Fly into Burbank or Long Beach if you can
Photograph: Angelo DeSantis/Flickr

19. Fly into Burbank or Long Beach if you can

By 2024, an automated people mover at LAX will shuttle passengers between terminals and outside of its horshoe-shaped automotive hell. Until—and even after—then, you should check out flights into and out of Long Beach or Burbank. The prices are sometimes higher and the connections fewer, but the two low-key airports are considerably less crowded, less traffic-choked and more convenient to certain destinations. Plus, we always get a kick out of boarding a flight straight from the tarmac.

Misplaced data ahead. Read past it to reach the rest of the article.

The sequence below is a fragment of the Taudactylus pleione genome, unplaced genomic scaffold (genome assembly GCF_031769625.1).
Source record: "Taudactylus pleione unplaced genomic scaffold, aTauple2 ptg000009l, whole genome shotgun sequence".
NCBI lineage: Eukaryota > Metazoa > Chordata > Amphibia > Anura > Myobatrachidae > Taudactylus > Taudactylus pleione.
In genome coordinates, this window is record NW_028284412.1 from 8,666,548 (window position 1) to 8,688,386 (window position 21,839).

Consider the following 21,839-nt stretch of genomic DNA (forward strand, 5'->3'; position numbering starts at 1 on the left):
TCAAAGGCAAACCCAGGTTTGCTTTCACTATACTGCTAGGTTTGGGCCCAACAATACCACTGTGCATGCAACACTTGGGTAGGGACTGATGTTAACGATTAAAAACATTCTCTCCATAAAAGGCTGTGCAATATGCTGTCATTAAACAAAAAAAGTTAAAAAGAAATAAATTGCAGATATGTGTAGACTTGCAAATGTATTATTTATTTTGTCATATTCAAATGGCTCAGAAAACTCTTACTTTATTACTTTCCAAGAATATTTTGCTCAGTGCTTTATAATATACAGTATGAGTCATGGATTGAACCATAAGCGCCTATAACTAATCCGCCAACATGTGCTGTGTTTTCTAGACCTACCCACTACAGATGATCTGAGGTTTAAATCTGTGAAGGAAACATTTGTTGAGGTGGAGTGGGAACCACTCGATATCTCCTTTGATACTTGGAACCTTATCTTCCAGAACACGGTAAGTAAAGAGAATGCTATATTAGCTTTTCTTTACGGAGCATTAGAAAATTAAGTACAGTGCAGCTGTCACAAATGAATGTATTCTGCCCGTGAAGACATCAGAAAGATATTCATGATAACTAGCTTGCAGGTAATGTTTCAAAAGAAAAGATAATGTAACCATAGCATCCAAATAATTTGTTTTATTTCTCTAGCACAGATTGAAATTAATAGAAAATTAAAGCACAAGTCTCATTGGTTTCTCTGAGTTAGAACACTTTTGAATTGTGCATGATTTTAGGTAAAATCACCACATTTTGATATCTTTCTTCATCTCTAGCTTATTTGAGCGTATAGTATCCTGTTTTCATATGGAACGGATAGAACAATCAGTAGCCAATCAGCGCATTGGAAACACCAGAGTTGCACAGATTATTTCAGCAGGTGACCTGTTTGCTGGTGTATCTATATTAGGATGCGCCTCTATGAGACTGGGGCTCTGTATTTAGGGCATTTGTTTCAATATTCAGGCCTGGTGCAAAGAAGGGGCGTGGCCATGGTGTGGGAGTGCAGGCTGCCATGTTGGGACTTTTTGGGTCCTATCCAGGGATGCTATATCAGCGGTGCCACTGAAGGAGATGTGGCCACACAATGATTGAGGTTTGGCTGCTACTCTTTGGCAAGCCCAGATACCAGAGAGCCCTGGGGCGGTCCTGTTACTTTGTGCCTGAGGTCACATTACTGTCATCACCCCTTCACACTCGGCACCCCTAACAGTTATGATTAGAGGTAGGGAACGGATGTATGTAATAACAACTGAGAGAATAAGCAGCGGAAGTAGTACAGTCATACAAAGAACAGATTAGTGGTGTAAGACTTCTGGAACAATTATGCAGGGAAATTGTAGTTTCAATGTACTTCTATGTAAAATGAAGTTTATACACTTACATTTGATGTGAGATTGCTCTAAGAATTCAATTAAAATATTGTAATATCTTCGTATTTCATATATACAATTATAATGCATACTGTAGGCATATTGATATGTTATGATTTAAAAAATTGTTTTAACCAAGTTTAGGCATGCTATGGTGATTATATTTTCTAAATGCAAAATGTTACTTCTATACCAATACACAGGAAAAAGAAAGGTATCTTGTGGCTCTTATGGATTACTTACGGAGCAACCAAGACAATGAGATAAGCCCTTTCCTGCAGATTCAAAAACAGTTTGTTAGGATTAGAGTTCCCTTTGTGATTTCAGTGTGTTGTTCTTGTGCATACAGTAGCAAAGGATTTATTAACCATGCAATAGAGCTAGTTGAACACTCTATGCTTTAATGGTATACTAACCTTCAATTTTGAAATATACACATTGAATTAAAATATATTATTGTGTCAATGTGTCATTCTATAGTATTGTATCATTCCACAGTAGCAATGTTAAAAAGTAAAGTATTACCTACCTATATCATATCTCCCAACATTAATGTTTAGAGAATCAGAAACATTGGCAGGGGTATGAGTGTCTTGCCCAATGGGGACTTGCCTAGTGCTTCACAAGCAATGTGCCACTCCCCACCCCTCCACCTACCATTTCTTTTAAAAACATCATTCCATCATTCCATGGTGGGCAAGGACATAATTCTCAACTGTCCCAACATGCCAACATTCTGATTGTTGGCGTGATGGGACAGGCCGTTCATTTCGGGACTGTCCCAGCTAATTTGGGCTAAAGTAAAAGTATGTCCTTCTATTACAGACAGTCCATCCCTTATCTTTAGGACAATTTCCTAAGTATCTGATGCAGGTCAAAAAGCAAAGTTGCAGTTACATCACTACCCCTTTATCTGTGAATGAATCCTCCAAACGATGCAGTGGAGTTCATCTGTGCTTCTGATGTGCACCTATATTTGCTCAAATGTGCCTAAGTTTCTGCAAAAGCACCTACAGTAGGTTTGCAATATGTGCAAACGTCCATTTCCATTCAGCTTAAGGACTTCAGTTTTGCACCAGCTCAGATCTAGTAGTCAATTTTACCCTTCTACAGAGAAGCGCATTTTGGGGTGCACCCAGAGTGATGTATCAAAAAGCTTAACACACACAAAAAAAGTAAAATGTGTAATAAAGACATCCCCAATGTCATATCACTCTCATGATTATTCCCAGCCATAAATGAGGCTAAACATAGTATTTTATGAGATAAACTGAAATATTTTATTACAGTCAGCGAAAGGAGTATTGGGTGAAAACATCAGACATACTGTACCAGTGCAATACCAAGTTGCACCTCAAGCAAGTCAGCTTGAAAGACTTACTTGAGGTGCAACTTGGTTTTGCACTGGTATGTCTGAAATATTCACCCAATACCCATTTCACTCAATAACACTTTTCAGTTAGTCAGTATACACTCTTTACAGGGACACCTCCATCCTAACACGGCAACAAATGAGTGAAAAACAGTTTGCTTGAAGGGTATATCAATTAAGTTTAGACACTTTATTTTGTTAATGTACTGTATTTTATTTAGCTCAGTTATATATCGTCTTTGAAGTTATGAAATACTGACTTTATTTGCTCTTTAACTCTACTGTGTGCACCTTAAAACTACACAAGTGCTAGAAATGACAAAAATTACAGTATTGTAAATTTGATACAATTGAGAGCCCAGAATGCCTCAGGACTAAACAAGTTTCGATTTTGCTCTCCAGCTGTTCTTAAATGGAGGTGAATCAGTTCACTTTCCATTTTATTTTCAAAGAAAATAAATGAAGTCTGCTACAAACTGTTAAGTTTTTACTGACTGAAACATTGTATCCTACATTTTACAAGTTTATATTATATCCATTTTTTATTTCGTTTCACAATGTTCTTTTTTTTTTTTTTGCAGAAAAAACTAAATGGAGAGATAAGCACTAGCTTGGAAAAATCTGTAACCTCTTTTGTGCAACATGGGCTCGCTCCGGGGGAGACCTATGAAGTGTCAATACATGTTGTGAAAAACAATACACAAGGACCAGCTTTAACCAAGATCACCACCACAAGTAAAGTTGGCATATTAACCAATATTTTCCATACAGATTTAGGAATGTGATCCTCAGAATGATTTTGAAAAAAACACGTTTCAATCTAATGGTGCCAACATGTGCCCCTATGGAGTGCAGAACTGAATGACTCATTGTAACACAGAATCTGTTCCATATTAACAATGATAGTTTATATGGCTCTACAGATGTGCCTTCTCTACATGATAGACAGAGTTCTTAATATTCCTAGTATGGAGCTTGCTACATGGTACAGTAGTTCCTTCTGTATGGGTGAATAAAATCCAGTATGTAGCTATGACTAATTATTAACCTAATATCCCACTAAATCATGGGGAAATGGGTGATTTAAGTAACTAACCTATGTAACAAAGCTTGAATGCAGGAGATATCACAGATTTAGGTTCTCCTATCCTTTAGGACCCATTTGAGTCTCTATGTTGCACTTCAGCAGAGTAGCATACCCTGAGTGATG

Don’t fear the left turn
Photograph: Michael Juliano

20. Don’t fear the left turn

While we won’t encourage you to break any traffic laws, we will let you know that almost every car-bound Angeleno technically does so on a daily basis. Relatively few intersections in L.A. have protected left turns (i.e. a green arrow), so one or two cars will pull into the middle of the intersection and make a left once the light turns red. If you don’t, prepare for a few angry honks.